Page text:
QUESTIONS. -- 104. What practice on Vowel sounds is recommended ? 105. On they combinations with consonant sounds ? 106. What other combination is suggested ? 107 Can Consonant sounds ever be uttered independently of Vowels? How can this ha tested ? 108, 109. What difference is found in the mute Consonants in uttering them in dependently of Vowels ? 110. What is said of the management of the breath in reading 111. What exercise is suggested ?

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112. In the following exercises, most of the noteworthy difficulties in whe articulation of our language have been introduced. In some of the sentences, it will be seen, little regard has been had to the sense which they may make ; the object being either to accumulate difficulties in Consonant combinations or to illustrate varieties of Vowel sounds and their equivalents :

EXERCISES IN ARTICULATION.

I. A father's fate calls Fancy to beware. All in the hall here haul the awl all ways. Aunt's heart and hearth are better than her head. And shall I, sir'rah, guarantee your plaid ? Arraign his reign to-day; the great rain gauge. And so our whaling ended all in wailing. Accent the ac'cent accurately always.

II. Awful the awe ; nor broad ought Tom to maul. The bulb, the bribe, the barb, the babbling bihber. Biding thou budgdst, and budging bravely bidest. Bubbles and hubbubs barbarous and public. Canst give the blind a notion of an ocean ? Churlish chirographers, chromatic chanters. Chivalry's chief chid the churl's chaffering choice chimerical.

III. Call her; her choler at the collar scorning. Crime craves the Czar's indictment curious. Despised despoilers tracked the dastard's doom. Diaph'ănous delusions deprecate. Drachmas disdain dispersed despotically, Earn earth's dear tears, whose dearth the heart's hearth inurns.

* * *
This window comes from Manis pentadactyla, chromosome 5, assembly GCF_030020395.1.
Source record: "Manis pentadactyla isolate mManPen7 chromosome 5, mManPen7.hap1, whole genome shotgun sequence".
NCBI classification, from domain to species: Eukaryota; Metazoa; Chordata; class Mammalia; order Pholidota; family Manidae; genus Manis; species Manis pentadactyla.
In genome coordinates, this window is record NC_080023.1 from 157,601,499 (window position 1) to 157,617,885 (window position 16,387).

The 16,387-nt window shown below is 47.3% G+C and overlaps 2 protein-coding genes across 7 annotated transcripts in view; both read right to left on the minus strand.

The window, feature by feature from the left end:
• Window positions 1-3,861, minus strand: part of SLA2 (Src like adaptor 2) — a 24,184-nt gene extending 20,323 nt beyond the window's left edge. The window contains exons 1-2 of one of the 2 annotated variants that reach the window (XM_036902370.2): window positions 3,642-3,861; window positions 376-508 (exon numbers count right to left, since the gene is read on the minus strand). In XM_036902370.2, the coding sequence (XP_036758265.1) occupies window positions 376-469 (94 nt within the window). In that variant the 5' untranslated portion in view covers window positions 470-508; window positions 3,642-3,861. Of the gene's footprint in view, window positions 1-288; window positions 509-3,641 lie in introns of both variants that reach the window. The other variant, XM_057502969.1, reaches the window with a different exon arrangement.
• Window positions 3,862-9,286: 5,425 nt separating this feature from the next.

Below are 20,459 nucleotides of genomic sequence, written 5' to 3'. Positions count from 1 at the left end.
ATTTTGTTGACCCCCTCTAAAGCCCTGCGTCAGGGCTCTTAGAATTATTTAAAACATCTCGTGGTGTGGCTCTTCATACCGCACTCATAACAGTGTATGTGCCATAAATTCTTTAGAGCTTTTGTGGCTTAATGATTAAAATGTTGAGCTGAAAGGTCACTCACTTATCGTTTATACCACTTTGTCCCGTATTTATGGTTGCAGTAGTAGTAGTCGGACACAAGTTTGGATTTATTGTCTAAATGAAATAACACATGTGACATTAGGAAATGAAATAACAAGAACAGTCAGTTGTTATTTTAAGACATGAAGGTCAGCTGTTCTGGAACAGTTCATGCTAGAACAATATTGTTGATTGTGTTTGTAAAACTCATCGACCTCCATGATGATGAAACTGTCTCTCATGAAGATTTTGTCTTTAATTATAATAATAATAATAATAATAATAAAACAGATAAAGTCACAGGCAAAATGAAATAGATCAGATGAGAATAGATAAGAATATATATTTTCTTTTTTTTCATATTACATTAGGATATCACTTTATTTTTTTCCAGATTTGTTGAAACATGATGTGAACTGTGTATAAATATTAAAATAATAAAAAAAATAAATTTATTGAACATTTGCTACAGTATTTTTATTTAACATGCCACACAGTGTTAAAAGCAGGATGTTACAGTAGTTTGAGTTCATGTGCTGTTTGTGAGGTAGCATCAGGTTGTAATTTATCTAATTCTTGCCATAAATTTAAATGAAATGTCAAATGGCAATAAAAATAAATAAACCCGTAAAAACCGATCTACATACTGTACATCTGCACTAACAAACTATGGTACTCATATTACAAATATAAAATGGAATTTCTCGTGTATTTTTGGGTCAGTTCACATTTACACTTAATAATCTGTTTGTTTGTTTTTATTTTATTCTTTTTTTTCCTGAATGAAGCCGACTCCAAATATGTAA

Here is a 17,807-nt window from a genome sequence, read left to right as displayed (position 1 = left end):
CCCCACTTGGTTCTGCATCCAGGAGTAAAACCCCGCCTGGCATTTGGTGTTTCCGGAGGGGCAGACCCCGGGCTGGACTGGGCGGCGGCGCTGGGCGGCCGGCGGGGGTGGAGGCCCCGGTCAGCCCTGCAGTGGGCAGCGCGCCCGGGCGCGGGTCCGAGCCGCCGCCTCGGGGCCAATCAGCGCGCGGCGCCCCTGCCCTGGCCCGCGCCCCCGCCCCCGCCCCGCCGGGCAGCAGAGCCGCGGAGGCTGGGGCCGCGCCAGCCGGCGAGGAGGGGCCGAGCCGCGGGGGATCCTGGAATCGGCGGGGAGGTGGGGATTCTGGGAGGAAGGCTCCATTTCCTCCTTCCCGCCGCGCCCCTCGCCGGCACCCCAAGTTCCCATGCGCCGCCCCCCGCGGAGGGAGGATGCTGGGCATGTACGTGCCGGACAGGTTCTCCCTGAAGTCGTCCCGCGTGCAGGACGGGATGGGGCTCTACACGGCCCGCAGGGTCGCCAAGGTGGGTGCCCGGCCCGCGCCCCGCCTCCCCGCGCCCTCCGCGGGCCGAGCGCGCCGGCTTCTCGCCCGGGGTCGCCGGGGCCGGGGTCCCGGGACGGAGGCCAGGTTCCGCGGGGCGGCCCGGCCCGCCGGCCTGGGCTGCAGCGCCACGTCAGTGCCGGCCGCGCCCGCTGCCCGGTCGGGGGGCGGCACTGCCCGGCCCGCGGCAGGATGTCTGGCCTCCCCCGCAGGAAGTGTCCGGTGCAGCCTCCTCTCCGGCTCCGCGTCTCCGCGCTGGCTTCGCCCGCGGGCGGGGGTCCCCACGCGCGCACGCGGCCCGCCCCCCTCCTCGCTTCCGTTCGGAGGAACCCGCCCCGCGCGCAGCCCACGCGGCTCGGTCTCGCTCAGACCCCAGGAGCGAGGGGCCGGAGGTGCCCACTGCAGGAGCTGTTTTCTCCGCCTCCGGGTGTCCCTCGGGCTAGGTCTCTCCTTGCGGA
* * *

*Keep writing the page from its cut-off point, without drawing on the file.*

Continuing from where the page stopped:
IV. England her men metes there a generous measure. Cæsar deceives the people from his seat. The key to that machine is in the field. Friends, heads and heifers, leopards, bury any. Examine, estimate the eggs exactly

V. Faults? He had faults; I said he was not false. Facundious Philip's flippant fluency. Ghastly the gibbous anger gorges gnomes. Go! though rough coughs and hiccoughs plough thee through! Grudg'dst thou, and gib’dst thou, Gorgon, with thy gyves ?

VI. He humbly held the hostler's horse an hour. His honest rhetorio exhilarates. Hear'st thou this hermit's heinous horesy? He twists the texts to suit the several sects. Hõpe, boats, roads, cats, and loads of cloaks and soap. Why harass'dst thou him thus inhumanly?

VII. In either place he dwells, in neither fails. Is he in life through one great terror led ? In one great error rather is he not? Is there a navle -is their an aim more lofty ? I say the judges ought to arrest the cul; rit. I say the judges sought to arrest the culprit.

VIII. Janglingly jealous jeered the Jacobin. June's azure day sees the jay gayly jump. Knavish the knack could compass such a knot. Keep cool, and learn that cavils cannot kill. Kentucky knows the dark and bloody

ground.

IX. Long, lank and lean, he illy lectured me. Lo ! there behold the soenes of those dark ages. The scenes of those dark cages, did you say ! Mote'orous and meteor'io vapors. Mulctedst thou him? In misery he mores